Justin Timberlake warned he’d have people naked by the end of his song, but the world wasn’t ready to see Janet Jackson’s bedazzled breast for half a second on live television. “Nipplegate” led to an immediate crackdown on nudity and perceived indecency in broadcasting. MTV was fired from producing the halftime show, “Janet Jackson” became the most Googled search term in the history of the internet, and the incident (and public interest in rewatching video of it) actually helped birth YouTube.

Now with 16 years of hindsight and perspective, a lot of critics have astutely pointed out that Jackson took all the flack for the gaffe, even though the "wardrobe malfunction" was Timberlake's fault. Janet was the artist who was blacklisted and blamed. Meanwhile, Justin's solo career blossomed, and he was eventually welcomed back to the Super Bowl with open arms. In 2018, Timberlake headlined halftime, and the NFL actually let him sing “Rock Your Body” again on live TV... but without Jackson this time.

Super Bowl XLVII: Beyoncé (2013)

After “Nipplegate,” there are like six seasons where the NFL places safe bets: classic rockers like Bruce Springsteen, Paul McCartney and The Who headlined the Super Bowl from 2005 to 2010. (This era did bequeath the incredible 2007 Prince performance of “Purple Rain” in the rain, perhaps the best Super Bowl halftime show of all time, however.)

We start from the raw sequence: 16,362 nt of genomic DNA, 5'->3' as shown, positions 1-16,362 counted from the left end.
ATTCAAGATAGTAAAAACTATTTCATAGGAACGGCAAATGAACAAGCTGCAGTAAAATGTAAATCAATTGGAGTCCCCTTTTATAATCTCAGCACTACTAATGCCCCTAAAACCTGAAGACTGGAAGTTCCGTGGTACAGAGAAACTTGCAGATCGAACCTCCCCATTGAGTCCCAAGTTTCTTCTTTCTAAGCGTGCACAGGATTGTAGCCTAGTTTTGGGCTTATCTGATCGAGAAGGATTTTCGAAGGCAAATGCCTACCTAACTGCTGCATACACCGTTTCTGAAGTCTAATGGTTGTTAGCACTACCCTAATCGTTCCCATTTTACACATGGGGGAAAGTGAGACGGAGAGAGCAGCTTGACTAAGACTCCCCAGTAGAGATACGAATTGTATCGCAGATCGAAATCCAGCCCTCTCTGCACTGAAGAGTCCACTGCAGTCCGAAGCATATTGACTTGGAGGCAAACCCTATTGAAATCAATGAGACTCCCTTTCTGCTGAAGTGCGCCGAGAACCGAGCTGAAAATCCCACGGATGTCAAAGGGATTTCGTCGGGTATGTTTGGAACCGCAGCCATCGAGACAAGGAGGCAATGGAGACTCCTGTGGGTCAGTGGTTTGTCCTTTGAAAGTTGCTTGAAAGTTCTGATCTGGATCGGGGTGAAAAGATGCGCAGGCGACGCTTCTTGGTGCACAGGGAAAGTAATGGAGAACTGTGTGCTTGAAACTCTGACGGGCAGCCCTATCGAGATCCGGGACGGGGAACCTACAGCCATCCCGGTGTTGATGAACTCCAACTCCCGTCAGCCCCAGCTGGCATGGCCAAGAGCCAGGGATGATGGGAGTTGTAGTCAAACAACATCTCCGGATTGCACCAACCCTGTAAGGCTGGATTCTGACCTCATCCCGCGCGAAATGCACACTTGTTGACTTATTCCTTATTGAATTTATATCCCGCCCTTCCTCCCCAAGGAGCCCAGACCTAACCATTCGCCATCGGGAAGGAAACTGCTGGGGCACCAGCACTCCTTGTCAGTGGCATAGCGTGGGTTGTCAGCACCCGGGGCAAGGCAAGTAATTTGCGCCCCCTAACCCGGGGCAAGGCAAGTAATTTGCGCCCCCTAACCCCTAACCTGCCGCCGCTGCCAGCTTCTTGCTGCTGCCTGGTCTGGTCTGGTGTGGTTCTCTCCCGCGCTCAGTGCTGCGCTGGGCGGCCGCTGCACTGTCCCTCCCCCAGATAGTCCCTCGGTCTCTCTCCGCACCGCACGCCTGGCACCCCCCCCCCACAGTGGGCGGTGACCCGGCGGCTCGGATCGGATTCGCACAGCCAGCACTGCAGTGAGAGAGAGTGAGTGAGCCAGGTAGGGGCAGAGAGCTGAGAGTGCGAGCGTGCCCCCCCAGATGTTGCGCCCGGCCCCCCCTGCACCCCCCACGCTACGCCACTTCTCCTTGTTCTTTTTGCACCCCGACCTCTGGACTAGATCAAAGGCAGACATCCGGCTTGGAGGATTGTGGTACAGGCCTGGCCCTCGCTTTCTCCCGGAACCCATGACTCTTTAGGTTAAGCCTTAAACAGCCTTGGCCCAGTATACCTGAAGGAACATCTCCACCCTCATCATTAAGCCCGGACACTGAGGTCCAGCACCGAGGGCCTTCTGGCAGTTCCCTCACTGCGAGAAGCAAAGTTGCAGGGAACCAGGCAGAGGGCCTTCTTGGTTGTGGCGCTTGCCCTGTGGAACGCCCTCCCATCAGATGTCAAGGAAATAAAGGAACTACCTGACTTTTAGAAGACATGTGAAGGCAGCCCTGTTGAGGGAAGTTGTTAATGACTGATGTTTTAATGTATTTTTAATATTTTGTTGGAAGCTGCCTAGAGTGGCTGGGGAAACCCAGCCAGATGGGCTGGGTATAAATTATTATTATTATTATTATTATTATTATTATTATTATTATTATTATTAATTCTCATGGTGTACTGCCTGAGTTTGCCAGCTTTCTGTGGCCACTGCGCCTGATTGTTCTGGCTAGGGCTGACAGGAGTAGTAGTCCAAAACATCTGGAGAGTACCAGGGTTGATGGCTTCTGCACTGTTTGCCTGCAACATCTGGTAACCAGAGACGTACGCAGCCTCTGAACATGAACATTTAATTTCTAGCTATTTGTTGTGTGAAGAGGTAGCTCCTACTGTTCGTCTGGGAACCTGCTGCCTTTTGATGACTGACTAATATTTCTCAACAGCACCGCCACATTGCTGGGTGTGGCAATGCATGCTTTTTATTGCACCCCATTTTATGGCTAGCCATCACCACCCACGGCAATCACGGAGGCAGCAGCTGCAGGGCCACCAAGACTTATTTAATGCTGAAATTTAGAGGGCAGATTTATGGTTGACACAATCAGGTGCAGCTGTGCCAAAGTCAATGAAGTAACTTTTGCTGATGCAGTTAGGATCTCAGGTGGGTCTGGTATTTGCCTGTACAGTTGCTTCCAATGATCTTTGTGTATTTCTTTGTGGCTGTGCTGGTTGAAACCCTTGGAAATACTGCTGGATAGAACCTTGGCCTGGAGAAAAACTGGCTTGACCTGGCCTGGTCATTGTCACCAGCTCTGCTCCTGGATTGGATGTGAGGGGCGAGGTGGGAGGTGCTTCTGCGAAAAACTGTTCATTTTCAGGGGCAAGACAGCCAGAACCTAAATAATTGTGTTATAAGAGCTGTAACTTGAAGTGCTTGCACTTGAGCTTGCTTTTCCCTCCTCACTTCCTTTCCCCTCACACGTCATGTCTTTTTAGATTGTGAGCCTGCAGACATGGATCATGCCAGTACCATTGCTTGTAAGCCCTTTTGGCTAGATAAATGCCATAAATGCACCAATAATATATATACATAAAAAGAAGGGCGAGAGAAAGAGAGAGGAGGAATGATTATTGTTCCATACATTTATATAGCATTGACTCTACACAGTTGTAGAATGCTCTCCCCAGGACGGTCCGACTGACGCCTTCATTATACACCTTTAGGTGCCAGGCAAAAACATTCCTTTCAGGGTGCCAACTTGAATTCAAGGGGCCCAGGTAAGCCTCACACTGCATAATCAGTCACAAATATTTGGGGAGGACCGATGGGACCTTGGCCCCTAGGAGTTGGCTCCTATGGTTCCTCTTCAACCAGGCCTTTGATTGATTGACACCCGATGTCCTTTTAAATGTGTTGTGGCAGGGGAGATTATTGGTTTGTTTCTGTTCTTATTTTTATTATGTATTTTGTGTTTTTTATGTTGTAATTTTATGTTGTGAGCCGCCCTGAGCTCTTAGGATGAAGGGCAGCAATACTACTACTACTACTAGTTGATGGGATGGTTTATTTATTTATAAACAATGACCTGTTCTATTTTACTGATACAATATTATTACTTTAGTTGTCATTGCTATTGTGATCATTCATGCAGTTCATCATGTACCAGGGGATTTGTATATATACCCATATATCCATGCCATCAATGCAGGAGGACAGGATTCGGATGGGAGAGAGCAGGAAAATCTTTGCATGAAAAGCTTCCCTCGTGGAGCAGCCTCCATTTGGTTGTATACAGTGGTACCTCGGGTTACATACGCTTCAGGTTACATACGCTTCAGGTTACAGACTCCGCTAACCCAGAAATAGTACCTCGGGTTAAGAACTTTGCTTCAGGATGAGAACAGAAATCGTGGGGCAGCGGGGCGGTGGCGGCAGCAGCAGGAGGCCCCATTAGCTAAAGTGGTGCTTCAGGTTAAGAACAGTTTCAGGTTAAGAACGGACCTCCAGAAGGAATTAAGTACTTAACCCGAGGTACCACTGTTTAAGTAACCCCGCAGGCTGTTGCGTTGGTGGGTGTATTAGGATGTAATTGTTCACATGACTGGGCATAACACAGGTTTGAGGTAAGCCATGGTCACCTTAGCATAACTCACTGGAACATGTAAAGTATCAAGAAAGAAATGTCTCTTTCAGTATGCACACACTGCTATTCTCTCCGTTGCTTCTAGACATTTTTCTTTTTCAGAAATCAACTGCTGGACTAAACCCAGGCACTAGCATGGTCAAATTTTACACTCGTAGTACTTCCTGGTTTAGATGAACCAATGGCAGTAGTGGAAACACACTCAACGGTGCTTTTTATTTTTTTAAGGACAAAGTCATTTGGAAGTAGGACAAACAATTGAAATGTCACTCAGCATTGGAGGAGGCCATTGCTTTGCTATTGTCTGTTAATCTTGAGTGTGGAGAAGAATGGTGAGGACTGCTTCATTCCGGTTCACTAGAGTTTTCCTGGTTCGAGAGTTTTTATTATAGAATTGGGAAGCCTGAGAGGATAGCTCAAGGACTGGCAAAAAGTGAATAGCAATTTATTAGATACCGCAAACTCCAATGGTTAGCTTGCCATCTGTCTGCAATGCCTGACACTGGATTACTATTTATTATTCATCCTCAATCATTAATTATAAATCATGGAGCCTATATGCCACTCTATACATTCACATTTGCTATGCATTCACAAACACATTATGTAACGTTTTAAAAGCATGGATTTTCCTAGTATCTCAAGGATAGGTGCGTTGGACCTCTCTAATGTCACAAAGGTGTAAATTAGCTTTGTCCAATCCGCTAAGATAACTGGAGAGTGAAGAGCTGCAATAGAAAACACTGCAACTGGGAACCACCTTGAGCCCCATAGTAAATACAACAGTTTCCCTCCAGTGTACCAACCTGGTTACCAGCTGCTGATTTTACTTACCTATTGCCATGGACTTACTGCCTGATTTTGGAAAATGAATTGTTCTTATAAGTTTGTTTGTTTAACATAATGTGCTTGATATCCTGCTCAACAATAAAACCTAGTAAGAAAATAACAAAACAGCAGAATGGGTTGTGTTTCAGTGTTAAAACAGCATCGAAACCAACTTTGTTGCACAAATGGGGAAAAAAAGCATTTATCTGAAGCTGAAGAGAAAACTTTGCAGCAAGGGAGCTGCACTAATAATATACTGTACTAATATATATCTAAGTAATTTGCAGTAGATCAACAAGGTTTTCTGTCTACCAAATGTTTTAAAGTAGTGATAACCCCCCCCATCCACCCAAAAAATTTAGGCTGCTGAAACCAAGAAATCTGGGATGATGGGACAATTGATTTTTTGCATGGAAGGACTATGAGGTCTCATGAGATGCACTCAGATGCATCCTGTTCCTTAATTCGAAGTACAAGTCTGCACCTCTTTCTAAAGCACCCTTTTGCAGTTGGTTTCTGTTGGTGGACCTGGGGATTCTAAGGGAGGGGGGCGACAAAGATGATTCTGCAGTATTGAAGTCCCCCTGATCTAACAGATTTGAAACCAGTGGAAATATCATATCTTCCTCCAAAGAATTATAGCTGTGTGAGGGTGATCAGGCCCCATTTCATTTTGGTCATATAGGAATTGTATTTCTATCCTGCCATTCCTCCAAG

The Black Eyed Peas broke the contemporary pop fast in 2011, but it wasn’t until Beyoncé’s breathtaking performance at the New Orleans Superdome in 2013 that the halftime show got its mojo back. Beyoncé became the then-second-most-watched Super Bowl artist, with 110.8 million people tuning in. When the stadium lost power in the minutes that followed, the whole incident generated more than 299,000 tweets a minute, making it the second-most tweeted moment in the history of Twitter at the time.

Super Bowl LIII: Maroon 5 (2019)

Last year’s Super Bowl took place in Atlanta, Georgia, the current hip-hop capital of the world, but the NFL had a hard time finding any black artists willing to perform at halftime, in the wake of the Colin Kaepernick controversy. Gladys Knight was forced to defend singing the National Anthem before the game, and Maroon 5 delivered one of the blandest performances in Super Bowl history. They opened their set with the song “Harder to Breathe,” which if you think about it in the context of police brutality in this country is just… oof.

Super Bowl LIV: Jennifer Lopez and Shakira (2020)

Last year, Jay-Z’s Roc Nation signed on to produce the halftime show, and for its first venture with the NFL, brought on superstars JLo and Shakira to headline the Super Bowl in Miami, Florida, one of the most Latino cities in the nation. “I think it’s important in this day and age for two Latin women to be standing on that stage,” Lopez told Variety recently. In an age of xenophobia and white supremacy, when Trump is still agitating for his wall on the US border with Mexico, that representation is valuable.

Still, a lot of people feel the NFL glossed over its recent gaffes. “Lopez and Shakira have a crossover appeal — that’s how the NFL uses its halftime show,” Louis Moore, an associate professor of history at Grand Valley State University, told The Undefeated. “But at the same time, the combination of J. Lo, Shakira, and Jay-Z is doing something different. Almost like the NFL is pacifying what’s going on with [Colin] Kaepernick,” he added.